A light lunch with Moya
So you want to have lunch with Reno arts benefactress Moya Lear. We know you do. When we ask readers every year to name the local person that they’d most like to have lunch with, Moya wins.
What’s it like to have lunch with this witty, gracious woman?
Well, it’s fun and very interesting, says Angela Rodriguez-Cao, campaign development manager for Reno’s Theater Coalition.
And to what fine dining establishment might you and Moya go?
“You will definitely go to the Steakhouse at Harrah’s,” Rodriguez-Cao says.
Moya will likely order her favorite, a half-order of Snoopy Salad. You might opt for the salad, too, or you’ll be spending lunch lusting for that little bed of greens with little shrimp and avocados. Maybe you’ll also order the zesty onion soup—the soup that is served dripping deliciously over the sides of a gigantic onion.
Moya is so gracious during lunch that you are put completely at ease. Of course, it’s cool being seen with the woman who headed Lear Avia Inc. after the death of her husband, William Powell Lear, in 1978. As chairman of the board of Lear, Moya took over the development of the Lear Fan and brought that airplane to its first flight. Moya has been inducted into the Women in Aviation Pioneers’ Hall of Fame. She’s received six honorary doctorates. She served on President Reagan’s International Private Enterprise Task Force.
But she’s also wonderfully active on the local level. Moya’s been on the boards of the Nevada Opera Association, the Nevada Festival Ballet and the Sierra Arts Foundation.
In fact, if you’re interested in the arts, that might be a likely topic of conversation.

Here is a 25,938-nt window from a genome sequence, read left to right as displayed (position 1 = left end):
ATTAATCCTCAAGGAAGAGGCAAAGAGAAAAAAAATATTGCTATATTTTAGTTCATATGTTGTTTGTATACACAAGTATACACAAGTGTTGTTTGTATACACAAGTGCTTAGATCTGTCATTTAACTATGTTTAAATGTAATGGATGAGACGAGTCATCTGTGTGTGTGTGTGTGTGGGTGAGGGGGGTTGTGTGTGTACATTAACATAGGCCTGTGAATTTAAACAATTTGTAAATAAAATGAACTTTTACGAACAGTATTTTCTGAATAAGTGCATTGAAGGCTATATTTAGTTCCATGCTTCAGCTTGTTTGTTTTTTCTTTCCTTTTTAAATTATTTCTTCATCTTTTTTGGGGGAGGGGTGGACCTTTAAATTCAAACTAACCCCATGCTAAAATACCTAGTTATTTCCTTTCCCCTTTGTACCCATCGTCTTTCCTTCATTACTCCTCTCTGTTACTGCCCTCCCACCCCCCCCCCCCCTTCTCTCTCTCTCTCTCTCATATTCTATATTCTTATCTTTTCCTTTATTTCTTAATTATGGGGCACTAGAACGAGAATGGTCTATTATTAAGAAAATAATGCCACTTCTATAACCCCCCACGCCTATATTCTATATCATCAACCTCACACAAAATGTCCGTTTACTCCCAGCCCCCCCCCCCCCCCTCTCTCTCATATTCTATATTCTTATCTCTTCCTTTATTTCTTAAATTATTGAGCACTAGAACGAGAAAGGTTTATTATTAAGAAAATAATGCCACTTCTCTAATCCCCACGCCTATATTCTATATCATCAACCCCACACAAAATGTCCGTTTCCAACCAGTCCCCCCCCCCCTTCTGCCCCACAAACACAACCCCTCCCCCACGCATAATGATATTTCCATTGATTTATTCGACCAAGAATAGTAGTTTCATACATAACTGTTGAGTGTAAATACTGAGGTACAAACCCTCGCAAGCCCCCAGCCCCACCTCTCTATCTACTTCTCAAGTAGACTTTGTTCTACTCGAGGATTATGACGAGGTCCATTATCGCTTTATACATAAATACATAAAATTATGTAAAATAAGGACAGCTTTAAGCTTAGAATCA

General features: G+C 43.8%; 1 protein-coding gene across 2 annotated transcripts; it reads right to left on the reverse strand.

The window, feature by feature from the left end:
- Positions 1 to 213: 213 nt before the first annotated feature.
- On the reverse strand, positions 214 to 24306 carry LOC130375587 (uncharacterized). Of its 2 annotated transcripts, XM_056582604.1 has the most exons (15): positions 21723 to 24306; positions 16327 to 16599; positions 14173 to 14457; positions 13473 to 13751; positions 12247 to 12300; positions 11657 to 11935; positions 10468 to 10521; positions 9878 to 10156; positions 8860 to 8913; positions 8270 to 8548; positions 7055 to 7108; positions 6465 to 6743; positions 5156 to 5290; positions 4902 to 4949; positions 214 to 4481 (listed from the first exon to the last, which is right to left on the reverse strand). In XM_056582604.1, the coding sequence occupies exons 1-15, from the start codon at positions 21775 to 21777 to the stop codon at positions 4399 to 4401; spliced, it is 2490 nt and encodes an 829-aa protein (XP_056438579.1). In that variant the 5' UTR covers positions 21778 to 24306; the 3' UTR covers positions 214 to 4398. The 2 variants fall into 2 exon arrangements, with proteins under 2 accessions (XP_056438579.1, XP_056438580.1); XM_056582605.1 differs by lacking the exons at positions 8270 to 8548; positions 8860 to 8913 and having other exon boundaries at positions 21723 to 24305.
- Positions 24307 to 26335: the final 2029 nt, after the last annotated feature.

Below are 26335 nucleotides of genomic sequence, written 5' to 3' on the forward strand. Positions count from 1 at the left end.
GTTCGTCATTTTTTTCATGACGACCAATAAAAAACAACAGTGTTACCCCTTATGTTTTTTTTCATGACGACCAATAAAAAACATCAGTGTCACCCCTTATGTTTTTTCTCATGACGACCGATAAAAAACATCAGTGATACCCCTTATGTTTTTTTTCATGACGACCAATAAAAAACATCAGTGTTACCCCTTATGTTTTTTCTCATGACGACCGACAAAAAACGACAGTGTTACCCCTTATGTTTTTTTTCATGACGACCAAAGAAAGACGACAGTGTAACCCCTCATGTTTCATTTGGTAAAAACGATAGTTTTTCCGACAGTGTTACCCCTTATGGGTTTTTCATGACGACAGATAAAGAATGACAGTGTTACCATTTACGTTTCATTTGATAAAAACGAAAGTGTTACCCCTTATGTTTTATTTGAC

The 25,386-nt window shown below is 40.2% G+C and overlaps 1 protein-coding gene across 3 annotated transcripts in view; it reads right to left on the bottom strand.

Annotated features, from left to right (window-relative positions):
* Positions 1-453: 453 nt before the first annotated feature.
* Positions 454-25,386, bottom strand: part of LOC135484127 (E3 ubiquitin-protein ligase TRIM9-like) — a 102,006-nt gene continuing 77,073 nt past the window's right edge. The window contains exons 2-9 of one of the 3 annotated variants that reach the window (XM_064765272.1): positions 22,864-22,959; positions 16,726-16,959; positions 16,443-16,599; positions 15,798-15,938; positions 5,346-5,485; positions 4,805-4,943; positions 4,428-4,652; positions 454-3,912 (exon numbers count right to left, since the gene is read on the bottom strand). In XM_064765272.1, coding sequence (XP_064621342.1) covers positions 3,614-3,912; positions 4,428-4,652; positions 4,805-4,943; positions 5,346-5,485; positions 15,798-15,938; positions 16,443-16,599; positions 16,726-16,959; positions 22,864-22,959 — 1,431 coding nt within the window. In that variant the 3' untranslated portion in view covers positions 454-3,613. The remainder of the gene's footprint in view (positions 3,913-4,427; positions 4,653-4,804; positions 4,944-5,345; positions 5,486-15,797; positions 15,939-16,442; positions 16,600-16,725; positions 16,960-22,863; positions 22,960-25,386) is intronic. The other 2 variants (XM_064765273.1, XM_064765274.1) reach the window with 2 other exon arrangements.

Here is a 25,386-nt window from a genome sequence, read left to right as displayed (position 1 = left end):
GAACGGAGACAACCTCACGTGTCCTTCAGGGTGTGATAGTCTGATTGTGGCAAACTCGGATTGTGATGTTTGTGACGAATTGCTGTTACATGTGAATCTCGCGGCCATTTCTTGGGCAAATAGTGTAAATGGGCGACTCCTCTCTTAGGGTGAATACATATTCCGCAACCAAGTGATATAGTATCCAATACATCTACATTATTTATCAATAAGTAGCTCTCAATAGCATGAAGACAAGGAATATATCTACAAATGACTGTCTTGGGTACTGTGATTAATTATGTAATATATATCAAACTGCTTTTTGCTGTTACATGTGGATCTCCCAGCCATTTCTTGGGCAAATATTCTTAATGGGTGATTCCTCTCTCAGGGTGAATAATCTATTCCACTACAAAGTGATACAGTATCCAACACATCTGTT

“If it were me, we’d be talking about the Lear Theater,” says Rodriguez-Cao, noting that the generous Moya got that project going with a $1.1 million grant. Rodriguez-Cao might give Moya an update on fund raising for the theater, explaining the details of a new campaign.
Maybe you’ve brought along a copy of Moya’s book, An Unforgettable Flight, for Moya to sign. Perhaps she’ll tell a story or two, or talk about growing up as a Christian Scientist. It’s also quite probable that Moya will talk a bit about the goings-on in her family, telling stories about her grandchildren.
“She’s very warm and endearing,” Rodriguez-Cao says. After her baby was born, she recalls, Moya gave her some advice on marriage and raising children. Rodriguez-Cao had been complaining a bit about an imbalance in the mom/dad division of labor in parenting.
“I think I said, ‘Why is it that dads don’t do as much?’ “ Rodriguez-Cao says. “And Moya told me that it’s a woman’s place to take care of the child, a mother’s responsibility to take that very seriously.”
Though the sentiment isn’t exactly politically correct these days, the way Moya spoke of being a mother made the more traditional role of mother seem like a wonderful privilege.
“In a way, she was telling me that it’s a mother’s gift,” Rodriguez-Cao says.
The lunch is a leisurely event. But as all good things must come to an end, so does this time spent over soup and salad at Harrah’s. In parting, Moya gives you a hug and a friendly smooch.
You thank her for everything.